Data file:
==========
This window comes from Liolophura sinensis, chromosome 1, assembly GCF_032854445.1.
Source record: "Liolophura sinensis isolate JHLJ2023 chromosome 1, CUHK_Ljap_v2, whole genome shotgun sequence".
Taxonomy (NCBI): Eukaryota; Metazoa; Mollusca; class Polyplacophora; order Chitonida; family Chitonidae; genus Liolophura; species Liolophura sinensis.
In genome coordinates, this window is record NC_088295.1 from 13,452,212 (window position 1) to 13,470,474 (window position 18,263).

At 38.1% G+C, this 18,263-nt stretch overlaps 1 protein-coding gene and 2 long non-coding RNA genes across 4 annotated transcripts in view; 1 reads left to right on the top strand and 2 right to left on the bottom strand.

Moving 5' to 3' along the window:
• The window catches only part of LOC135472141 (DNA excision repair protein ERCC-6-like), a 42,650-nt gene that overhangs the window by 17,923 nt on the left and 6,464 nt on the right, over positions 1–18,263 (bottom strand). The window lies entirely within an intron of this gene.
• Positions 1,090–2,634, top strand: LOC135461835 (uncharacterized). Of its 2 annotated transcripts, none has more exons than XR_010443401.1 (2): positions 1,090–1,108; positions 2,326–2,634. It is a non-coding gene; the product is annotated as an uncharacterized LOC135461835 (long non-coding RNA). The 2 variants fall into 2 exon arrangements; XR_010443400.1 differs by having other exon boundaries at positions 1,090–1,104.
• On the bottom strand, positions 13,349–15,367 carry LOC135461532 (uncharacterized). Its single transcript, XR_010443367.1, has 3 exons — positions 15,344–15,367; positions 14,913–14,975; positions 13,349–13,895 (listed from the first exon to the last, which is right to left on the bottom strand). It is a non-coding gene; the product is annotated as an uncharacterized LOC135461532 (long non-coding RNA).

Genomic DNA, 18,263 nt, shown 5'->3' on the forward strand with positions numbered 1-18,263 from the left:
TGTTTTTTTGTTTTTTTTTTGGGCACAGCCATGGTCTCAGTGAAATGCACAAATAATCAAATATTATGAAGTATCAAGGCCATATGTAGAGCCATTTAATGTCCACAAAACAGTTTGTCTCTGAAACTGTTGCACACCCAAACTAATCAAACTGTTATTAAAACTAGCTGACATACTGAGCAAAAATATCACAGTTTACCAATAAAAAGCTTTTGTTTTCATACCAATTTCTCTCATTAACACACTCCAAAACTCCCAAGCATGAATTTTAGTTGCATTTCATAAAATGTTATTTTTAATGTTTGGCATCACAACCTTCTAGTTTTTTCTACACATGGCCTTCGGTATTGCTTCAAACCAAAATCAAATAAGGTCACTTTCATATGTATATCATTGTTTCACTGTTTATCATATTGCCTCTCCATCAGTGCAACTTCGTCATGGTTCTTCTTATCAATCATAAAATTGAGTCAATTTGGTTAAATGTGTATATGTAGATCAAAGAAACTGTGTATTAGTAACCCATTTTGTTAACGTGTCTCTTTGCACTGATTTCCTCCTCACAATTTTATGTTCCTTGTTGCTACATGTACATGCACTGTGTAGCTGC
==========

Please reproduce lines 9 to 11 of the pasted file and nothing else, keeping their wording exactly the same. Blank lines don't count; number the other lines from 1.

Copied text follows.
• On the bottom strand, positions 13,349–15,367 carry LOC135461532 (uncharacterized). Its single transcript, XR_010443367.1, has 3 exons — positions 15,344–15,367; positions 14,913–14,975; positions 13,349–13,895 (listed from the first exon to the last, which is right to left on the bottom strand). It is a non-coding gene; the product is annotated as an uncharacterized LOC135461532 (long non-coding RNA).

Genomic DNA, 18,263 nt, shown 5'->3' on the forward strand with positions numbered 1-18,263 from the left:
TGTTTTTTTGTTTTTTTTTTGGGCACAGCCATGGTCTCAGTGAAATGCACAAATAATCAAATATTATGAAGTATCAAGGCCATATGTAGAGCCATTTAATGTCCACAAAACAGTTTGTCTCTGAAACTGTTGCACACCCAAACTAATCAAACTGTTATTAAAACTAGCTGACATACTGAGCAAAAATATCACAGTTTACCAATAAAAAGCTTTTGTTTTCATACCAATTTCTCTCATTAACACACTCCAAAACTCCCAAGCATGAATTTTAGTTGCATTTCATAAAATGTTATTTTTAATGTTTGGCATCACAACCTTCTAGTTTTTTCTACACATGGCCTTCGGTATTGCTTCAAACCAAAATCAAATAAGGTCACTTTCATATGTATATCATTGTTTCACTGTTTATCATATTGCCTCTCCATCAGTGCAACTTCGTCATGGTTCTTCTTATCAATCATAAAATTGAGTCAATTTGGTTAAATGTGTATATGTAGATCAAAGAAACTGTGTATTAGTAACCCATTTTGTTAACGTGTCTCTTTGCACTGATTTCCTCCTCACAATTTTATGTTCCTTGTTGCTACATGTACATGCACTGTGTAGCTGC